President Donald Trump’s support for a primary challenger against a sitting senator in his own party has little precedent. In fact, you’d have to go back nearly 80 years to find a similar example, a top historian says.
On Thursday morning, Trump followed through on weeks of thinly veiled threats when he tweeted his support for Arizona State Sen. Kelli Ward’s primary challenge against Sen. Jeff Flake’s (R-AZ).
“Great to see that Dr. Kelli Ward is running against Flake Jeff Flake, who is WEAK on borders, crime and a non-factor in Senate. He’s toxic!” Trump wrote on Twitter. He is expected to further denigrate Flake at a campaign rally in Phoenix next Tuesday, and may give a formal endorsement of Ward or a different GOP challenger.
Trump has shown repeatedly that he isn’t afraid to publicly chastise those who cross him—including his fellow Republicans. And Flake was an obvious target. Although the senator has the overwhelming support of his Republican colleagues, as well as the National Republican Senatorial Committee, a group dedicated to maintaining and growing the Republican majority in the upper chamber, Flake has been highly critical of Trump.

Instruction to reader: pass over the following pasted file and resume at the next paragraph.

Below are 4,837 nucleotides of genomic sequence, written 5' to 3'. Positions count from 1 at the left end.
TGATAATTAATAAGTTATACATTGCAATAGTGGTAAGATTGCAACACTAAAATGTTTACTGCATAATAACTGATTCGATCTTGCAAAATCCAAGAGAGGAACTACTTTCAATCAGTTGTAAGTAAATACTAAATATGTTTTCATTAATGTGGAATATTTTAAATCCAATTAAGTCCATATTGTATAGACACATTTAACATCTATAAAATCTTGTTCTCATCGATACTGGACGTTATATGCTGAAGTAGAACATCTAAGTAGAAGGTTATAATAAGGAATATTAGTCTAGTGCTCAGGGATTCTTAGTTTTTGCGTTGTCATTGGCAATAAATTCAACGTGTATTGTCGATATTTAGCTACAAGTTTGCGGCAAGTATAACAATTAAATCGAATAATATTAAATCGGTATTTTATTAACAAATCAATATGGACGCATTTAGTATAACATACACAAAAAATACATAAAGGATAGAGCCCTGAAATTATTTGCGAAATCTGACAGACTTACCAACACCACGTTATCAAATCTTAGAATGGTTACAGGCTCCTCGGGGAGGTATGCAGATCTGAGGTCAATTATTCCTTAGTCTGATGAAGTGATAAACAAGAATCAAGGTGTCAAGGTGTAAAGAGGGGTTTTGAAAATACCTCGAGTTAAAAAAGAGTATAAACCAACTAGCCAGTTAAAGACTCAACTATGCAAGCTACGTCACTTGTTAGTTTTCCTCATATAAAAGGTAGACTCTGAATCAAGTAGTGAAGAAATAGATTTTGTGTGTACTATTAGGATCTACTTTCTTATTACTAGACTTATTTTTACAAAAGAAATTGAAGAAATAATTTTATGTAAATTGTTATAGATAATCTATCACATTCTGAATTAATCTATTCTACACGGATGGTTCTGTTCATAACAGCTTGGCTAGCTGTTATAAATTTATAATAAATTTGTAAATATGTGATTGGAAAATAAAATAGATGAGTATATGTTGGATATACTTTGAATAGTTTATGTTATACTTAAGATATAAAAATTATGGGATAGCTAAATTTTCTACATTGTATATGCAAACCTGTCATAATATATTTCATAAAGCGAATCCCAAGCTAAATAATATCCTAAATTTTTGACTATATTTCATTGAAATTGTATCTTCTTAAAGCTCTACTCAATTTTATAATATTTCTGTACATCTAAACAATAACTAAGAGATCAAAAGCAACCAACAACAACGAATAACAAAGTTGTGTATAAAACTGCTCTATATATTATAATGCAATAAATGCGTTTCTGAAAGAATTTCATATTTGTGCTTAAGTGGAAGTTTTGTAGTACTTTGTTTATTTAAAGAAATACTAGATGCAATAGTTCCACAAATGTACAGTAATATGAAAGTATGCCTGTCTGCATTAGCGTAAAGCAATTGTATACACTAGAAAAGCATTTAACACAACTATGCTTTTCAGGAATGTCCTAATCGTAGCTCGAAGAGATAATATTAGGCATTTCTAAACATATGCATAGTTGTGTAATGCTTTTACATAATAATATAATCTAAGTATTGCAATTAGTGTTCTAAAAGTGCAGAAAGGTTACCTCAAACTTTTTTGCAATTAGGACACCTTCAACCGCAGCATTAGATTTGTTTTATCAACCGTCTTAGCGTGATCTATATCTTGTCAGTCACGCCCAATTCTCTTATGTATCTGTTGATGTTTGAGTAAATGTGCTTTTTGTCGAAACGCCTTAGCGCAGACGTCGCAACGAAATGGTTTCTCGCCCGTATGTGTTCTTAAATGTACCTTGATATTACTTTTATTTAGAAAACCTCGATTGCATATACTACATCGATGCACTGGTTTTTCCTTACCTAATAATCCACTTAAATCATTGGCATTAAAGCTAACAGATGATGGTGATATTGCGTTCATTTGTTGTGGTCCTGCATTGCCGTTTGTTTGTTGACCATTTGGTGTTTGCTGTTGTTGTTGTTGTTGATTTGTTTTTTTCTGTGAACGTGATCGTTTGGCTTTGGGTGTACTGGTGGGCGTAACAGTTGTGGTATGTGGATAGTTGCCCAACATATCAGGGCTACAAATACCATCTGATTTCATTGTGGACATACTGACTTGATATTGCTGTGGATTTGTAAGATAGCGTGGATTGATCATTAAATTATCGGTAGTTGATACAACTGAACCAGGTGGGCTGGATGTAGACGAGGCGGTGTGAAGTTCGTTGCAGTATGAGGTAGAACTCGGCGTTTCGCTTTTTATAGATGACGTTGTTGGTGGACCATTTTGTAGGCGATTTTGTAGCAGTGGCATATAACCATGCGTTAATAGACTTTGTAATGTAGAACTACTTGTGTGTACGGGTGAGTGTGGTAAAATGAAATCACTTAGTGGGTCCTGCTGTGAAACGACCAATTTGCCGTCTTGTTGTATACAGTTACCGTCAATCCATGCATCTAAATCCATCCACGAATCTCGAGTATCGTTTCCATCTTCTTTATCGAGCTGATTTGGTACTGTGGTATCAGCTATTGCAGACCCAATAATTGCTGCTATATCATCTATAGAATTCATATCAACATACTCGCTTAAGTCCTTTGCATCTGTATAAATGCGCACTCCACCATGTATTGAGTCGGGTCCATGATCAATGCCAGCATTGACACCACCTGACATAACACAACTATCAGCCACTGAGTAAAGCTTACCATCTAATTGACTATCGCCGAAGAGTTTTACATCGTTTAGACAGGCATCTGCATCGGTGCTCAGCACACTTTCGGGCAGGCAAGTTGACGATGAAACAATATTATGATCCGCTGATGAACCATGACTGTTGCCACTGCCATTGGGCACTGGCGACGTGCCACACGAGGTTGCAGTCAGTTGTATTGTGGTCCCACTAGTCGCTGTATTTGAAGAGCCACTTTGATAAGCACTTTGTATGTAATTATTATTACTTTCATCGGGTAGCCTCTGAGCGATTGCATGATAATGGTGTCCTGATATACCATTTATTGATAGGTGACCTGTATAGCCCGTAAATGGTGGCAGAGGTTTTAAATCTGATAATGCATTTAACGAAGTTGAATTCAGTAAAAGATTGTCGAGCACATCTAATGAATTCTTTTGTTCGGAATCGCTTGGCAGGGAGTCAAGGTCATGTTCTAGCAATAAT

Still, in issuing that tweet, Trump did something historic in the modern political era.
The last time a president so actively campaigned against a sitting senator of his own party was in 1938 when President Franklin D. Roosevelt attempted to purge conservative Democrats from the party, according to Susan Dunn, a history professor at Williams College.
Dunn wrote “Roosevelt’s Purge,” a book detailing what she describes as an attempt at party realignment on the part of the 32nd president. Ahead of his re-election to a third term in office, Roosevelt wanted a number of conservative Democrats who were opposing his New Deal programs to leave the party and join the Republicans so that the country could have two operative political parties. Roosevelt’s strategy was clear in the 1938 midterm elections: if they won’t have my back, there will be consequences.
In particular, Roosevelt took aim at Sens. Walter George of Georgia, Guy Gillette of Iowa, Millard Tydings of Maryland, and Ellison Smith of South Carolina, all of whom routinely sabotaged Roosevelt as he was trying to push through his legislative agenda and pack the Supreme Court with justices who would rubber-stamp his New Deal platform. He traveled to those states as part of an active effort to purge them from the Democratic party and from their elected office.
Tydings in particular drew Roosevelt’s ire. Roosevelt routinely singled him out for opposing nearly every legislative measure that was intended to help the country recover from the Great Depression—from the National Labor Relations Act to to Social Security, for which he only voted “present.” Roosevelt’s vitriol towards Tydings was profound. Dunn writes that the president once said he wanted to “take Tydings’ hide off and rub salt in it”—a Trumpian dig for the Great Depression era.
“Roosevelt and [Democratic National Committee Chairman James Farley] might have felt some affection for a conservative like Walter George, but they had nothing but loathing for Tydings,” Dunn writes.